A fine comic turn by Bill Nighy as past his best actor, Ambrose Hilliard. Not exactly keen on the 'corpse part' of the twins' drunken uncle, but coming good in the end. 

For film goers interested in the process of movie making Their Finest is a treat. Tricks of the trade revealed; scripting, retro  special effects, the more difficult than you'd think business of acting. Some great lines on the relationship between cinema and real life, 'film is life with the boring bits cut out'. In movie-land, points out jaded writer Tom Buckley, stories have a structure and purpose, which isn't always apparent in real life. Not without some notion of Providence, anyway. 

Unsure why a 12A aimed at a 'mature audience' had to feature some bad language. Pity. But there were laughs aplenty and heart strings were pulled.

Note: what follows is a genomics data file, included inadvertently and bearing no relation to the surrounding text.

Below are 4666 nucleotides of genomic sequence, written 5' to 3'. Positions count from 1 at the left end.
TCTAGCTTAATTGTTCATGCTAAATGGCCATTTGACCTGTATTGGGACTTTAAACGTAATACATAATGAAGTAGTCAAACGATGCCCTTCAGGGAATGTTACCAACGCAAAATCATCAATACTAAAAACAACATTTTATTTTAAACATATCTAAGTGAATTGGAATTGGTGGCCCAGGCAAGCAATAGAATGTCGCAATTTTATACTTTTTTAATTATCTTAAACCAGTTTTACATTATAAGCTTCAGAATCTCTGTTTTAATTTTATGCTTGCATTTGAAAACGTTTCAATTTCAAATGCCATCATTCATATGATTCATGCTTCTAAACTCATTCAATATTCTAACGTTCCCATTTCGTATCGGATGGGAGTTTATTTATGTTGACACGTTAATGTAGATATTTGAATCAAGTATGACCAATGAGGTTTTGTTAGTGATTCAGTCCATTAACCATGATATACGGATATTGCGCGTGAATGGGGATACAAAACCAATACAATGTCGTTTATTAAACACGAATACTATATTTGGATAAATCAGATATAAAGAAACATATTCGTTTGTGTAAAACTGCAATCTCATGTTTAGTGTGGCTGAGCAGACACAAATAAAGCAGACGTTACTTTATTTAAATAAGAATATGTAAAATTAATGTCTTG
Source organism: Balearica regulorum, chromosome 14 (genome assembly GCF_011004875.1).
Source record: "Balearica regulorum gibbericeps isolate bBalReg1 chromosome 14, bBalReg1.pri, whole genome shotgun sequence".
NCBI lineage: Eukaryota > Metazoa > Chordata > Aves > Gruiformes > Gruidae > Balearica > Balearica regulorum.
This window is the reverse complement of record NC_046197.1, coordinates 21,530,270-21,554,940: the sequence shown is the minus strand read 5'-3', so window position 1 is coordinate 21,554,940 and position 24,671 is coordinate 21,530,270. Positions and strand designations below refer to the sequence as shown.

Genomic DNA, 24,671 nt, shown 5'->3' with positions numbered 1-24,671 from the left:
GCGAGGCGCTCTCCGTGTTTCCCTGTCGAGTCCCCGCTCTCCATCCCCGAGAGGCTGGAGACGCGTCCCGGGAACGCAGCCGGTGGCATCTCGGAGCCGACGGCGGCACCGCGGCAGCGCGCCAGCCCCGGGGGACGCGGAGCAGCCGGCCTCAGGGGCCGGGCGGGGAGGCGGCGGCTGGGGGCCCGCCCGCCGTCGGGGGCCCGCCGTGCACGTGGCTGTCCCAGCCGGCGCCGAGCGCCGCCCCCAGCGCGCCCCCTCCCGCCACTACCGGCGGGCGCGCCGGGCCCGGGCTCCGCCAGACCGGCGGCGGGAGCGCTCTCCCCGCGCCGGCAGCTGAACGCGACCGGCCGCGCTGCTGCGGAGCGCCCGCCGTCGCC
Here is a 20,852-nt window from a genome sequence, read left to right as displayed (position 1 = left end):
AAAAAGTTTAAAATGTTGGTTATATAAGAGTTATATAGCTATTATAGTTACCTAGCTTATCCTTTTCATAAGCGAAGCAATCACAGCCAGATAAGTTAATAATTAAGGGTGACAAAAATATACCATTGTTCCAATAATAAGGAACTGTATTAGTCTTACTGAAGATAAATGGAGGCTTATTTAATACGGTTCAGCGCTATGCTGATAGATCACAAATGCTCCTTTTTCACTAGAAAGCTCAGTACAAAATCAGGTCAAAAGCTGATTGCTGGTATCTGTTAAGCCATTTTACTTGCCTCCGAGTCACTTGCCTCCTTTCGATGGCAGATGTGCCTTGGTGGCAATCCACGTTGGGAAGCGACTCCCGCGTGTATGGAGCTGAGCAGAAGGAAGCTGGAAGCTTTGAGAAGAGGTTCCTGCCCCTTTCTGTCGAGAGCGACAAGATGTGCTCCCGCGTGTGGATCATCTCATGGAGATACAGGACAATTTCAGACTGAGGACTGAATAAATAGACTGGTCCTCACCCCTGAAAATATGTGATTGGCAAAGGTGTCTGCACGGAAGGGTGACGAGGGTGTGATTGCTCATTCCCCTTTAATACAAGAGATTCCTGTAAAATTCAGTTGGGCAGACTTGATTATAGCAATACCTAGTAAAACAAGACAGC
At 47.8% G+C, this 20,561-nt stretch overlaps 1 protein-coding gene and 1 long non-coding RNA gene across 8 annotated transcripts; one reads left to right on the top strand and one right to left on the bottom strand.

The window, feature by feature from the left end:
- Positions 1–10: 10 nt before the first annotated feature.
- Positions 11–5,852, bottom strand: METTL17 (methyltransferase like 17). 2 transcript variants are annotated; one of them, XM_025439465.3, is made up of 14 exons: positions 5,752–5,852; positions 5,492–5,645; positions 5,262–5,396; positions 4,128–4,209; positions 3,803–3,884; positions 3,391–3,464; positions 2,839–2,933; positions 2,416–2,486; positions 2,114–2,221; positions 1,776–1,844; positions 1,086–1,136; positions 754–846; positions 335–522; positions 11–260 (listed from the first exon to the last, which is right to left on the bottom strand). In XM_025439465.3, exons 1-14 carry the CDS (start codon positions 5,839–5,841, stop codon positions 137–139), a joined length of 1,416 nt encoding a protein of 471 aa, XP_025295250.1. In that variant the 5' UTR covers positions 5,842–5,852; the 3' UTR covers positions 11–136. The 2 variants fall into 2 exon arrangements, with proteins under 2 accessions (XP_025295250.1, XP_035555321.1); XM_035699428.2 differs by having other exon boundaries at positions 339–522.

The trailers flagged up some more WWII flicks for 2017 including Dunkirk and Churchill. Think we'll give the next Thor vs Hulk tosh a miss, though. Getting older has its compensations. 

Monday, April 24, 2017

Banner Ministers' Conference


Off to this later. Looking forward to what promises to be a good time of ministry and fellowship. Will hopefully post a report when I get back. 

Friday, April 21, 2017

1966 and all that: an evangelical journey by Basil Howlett

EP Books, 2016, 128pp 

I was a student at the London Theological Seminary (now London Seminary) from 1988-90. During the summer of 1989 I did a summer pastorate alongside Basil Howlett when he was pastor of Copse Road Evangelical Church, Clevedon. I was only there for a month or so, but during that time I learned some valuable lessons from him concerning the work of the ministry. 

The seminary was founded in 1977 by Dr. D. Martyn Lloyd-Jones who was concerned that evangelicals were having to train for pastoral work in colleges dominated by theological liberalism. Rather than being fired up to preach the word, they were struggling to maintain their faith in Christ and love for him in the face of sustained attack from teachers who had little time for the biblical gospel.